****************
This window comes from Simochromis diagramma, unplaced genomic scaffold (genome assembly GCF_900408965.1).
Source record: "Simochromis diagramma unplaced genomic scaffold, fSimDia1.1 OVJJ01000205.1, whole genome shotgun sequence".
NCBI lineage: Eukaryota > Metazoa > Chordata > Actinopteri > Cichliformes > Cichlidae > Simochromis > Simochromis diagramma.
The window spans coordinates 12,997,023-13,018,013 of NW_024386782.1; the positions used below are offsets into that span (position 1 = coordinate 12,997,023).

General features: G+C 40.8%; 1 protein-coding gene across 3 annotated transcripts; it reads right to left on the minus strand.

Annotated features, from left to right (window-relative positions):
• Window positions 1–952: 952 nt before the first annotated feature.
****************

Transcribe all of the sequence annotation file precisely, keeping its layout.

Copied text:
This window comes from Simochromis diagramma, unplaced genomic scaffold (genome assembly GCF_900408965.1).
Source record: "Simochromis diagramma unplaced genomic scaffold, fSimDia1.1 OVJJ01000205.1, whole genome shotgun sequence".
NCBI lineage: Eukaryota > Metazoa > Chordata > Actinopteri > Cichliformes > Cichlidae > Simochromis > Simochromis diagramma.
The window spans coordinates 12,997,023-13,018,013 of NW_024386782.1; the positions used below are offsets into that span (position 1 = coordinate 12,997,023).

General features: G+C 40.8%; 1 protein-coding gene across 3 annotated transcripts; it reads right to left on the minus strand.

Annotated features, from left to right (window-relative positions):
• Window positions 1–952: 952 nt before the first annotated feature.